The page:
One of the biggest things that bugs me about Star Trek fandom sometimes — and trust me, I'm part of this fandom, just like you, so we all can judge — is that no matter what you do, people just aren't going to be happy.
Since 2005, fans have been clamoring for a new Trek television show, and we would have to wait for more than a decade. Then, last year, CBS announced it was bringing Star Trek back to television, well more or less. And it's the "more or less" part — CBS All Access — that had people up in arms. Why should someone pay $5 a month to see Star Trek, paying a whopping $1 per episode (not including all the other programs that are a part of the network's over-the-top streaming service).
Now the latest is outrage that, for the first time in Star Trek television history, its primary filming base will not be in Los Angeles, but instead in Toronto. On the largest single soundstage in North America, most likely at a price that is far less than what CBS could've found comparably back home.
Even David Gerrold (remember him? He hasn't done much since "The Trouble With Tribbles") has insinuated that this is such a non-Star Trek move to make, and that it will somehow alienate fans.
But why should it? First, Toronto is a beautiful city to film, and it has an amazing film infrastructure that really rivals what can be found in Hollywood. Sure, there is a studio space shortage in the city right now ... but that's a good problem to have, right?
Some fans have lamented about how different Star Trek would be in Canada. Well, Star Trek is going to be different no matter what. It's not going to be "Star Trek: Enterprise," or "Star Trek: Voyager," or even "Star Trek: Deep Space Nine." It certainly won't be the original series, because it's impossible to go back in time and recreate that specific magic.
No, the new Star Trek series will have to make magic of its own. And it can, whether it's filmed in Hollywood proper, or Hollywood North. OK, Hollywood Northeast.
The less money CBS has to spend on the show, the lower the subscription threshold will have to be for Star Trek to continue being made. Remember, even with today's technology, creating a science-fiction show like Star Trek is going to be costly. I really don't want the show to have a short life, simply because there was a chance to save some unnecessary spending in the production budget, and CBS chose not to do it, because they didn't want to anger fans by moving filming to Toronto.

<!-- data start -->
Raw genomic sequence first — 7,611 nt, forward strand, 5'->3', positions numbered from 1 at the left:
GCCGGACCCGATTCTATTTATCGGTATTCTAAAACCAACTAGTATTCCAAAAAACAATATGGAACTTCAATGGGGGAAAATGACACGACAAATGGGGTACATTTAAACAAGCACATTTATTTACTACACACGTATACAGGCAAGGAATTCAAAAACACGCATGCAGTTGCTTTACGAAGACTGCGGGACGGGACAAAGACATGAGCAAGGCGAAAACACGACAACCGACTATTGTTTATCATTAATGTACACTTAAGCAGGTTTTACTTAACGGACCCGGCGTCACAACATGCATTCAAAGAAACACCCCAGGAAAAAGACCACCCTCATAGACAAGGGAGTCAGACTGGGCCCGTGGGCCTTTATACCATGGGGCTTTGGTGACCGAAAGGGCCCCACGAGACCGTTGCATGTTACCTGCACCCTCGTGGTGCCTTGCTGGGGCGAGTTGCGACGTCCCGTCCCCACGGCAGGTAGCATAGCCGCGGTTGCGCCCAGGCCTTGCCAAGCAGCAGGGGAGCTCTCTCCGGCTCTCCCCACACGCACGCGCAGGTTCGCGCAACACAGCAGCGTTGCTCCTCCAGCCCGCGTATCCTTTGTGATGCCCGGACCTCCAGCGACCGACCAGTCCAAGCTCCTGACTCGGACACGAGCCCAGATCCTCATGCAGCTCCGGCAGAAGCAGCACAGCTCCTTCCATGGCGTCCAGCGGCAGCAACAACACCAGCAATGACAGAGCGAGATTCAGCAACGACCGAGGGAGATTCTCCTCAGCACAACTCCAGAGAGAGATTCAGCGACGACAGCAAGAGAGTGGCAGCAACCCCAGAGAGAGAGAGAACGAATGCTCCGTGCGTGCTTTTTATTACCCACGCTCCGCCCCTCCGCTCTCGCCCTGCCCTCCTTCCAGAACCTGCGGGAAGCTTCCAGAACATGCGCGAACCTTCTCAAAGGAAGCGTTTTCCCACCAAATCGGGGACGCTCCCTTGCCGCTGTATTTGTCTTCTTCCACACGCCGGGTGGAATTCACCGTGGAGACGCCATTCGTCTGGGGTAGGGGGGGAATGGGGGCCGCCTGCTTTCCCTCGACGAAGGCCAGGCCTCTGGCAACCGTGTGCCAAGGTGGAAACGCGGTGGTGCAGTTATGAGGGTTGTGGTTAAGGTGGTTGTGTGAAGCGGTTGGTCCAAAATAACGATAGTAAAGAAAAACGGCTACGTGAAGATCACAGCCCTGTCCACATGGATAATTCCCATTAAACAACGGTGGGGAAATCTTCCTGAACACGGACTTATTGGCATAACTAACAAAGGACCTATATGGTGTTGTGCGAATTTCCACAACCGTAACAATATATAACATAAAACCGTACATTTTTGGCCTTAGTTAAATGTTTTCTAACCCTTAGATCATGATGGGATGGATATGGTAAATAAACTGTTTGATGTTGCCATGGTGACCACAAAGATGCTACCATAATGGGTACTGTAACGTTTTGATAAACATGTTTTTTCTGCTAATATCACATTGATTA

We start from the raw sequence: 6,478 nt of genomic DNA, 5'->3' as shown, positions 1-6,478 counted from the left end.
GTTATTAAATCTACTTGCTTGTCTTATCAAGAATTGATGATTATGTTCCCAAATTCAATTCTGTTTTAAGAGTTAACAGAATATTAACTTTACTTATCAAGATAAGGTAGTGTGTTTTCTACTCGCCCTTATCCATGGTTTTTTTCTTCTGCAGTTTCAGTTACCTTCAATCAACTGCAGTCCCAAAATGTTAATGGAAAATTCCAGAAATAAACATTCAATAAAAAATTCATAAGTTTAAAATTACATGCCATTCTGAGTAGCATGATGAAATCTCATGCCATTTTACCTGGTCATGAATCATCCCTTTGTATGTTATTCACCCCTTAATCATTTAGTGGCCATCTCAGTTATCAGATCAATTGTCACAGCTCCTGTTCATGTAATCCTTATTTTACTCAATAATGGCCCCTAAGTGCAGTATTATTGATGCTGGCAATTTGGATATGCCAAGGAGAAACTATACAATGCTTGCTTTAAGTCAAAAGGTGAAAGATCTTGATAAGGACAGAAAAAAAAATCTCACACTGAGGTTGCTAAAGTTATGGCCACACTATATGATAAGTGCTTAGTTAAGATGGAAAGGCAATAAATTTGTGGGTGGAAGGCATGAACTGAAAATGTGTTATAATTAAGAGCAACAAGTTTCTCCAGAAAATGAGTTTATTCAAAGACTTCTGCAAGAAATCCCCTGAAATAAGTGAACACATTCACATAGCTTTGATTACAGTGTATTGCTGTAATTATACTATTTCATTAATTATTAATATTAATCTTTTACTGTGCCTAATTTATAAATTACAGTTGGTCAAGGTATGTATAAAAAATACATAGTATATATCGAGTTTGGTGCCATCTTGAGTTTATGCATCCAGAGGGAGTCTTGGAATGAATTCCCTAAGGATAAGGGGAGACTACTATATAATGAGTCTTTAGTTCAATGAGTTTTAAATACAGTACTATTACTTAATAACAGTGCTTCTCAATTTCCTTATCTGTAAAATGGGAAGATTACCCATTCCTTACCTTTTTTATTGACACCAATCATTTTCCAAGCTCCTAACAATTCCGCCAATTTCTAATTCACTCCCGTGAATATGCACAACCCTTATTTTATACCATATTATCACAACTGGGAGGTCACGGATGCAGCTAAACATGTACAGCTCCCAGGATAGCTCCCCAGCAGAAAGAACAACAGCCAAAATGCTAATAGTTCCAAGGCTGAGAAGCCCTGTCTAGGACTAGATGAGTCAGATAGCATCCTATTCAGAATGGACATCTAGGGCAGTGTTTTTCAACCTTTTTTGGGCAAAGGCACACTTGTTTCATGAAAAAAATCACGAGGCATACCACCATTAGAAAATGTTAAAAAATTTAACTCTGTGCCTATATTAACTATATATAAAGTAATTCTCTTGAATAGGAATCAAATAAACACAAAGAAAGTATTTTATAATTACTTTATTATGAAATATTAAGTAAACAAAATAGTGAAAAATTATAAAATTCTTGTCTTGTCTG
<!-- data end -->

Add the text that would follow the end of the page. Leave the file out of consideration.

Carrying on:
The funny part is, you probably won't even realize it's being shot there. Seriously. Think about it. How many shows do you watch right now that are filmed in Toronto?
Let's take a look at a partial list of some current and past shows that had at least some primary scenes filmed in Toronto:
• 12 Monkeys (Syfy)
• Beauty and the Beast (The CW)
• Dark Matter (Space, Syfy)
• Defiance (Syfy)
• Earth: Final Conflict (Syndication)
• The Expanse (Syfy)
• Forever Knight (CBS)
• Fraggle Rock (HBO)
• Hannibal (NBC)
• La Femme Nikita (USA)
• Lost Girl (Showcase, Syfy)
• Nikita (The CW)
• Orphan Black (Space, BBC America)
• Warehouse 13 (Syfy)
I remember when I first started watching "Earth: Final Conflict," and there was something familiar about the church used as the base of the resistance. According to the show, that church was in Washington, D.C., but to me, it looked like something I had actually seen and admired before in Toronto. So imagine my surprise when I realized that "E:FC" was not filmed in Washington, D.C. — it was filmed in Toronto.
Toronto has such vast architecture, that it can double for many different places, including D.C., Chicago, and many northern and Midwestern cities. It also makes location shoots much cheaper — imagine some of the interesting locales that can be found in and around Toronto?
One fan told me that they would be able to tell that the new Star Trek series is shot in Toronto. I wondered if it was because all the actors would be smiling, because they would have decent healthcare. But then I got serious, and asked if I showed him an episode of "The X-Files," would he be able to tell me if it was an episode shot in Vancouver or in Los Angeles. For those who followed the original run of the show, many of its early episodes — like the first several seasons — were shot in Vancouver. However, star David Duchovny was able to get production moved to Los Angeles in later seasons.
Fans didn't know the difference. In fact, when Fox brought "The X-Files" back for a limited run earlier this year, many probably didn't even realize that production had moved back to Vancouver.
A more recent example is the cult-favorite "Fringe." If you watched the series, you would think it maintained the same home throughout its run, right? Nope.
The pilot for "Fringe" was shot in Toronto. The first season was shot in New York City. When incentive money ran out, the remaining seasons of the show were shot in Vancouver.
Did you notice? Probably not. Even if you go back and try to see if there are differences in the sets, you won't see it.
Toronto offered a great deal to get Star Trek into Canada, and before we judge it, why don't we just wait and see how it all turns out? And in the meantime, let's be happy (well, for the people living in the United States reading this) for our friends and neighbors to the north.
About the Author
Michael Hinman is the founder and editor-in-chief for 1701News, Airlock Alpha and the entire GenreNexus. He owns Nexus Media Group Inc., the parent corporation of the GenreNexus, and a co-founder of 1701News. He lives in Tampa, Fla.Email author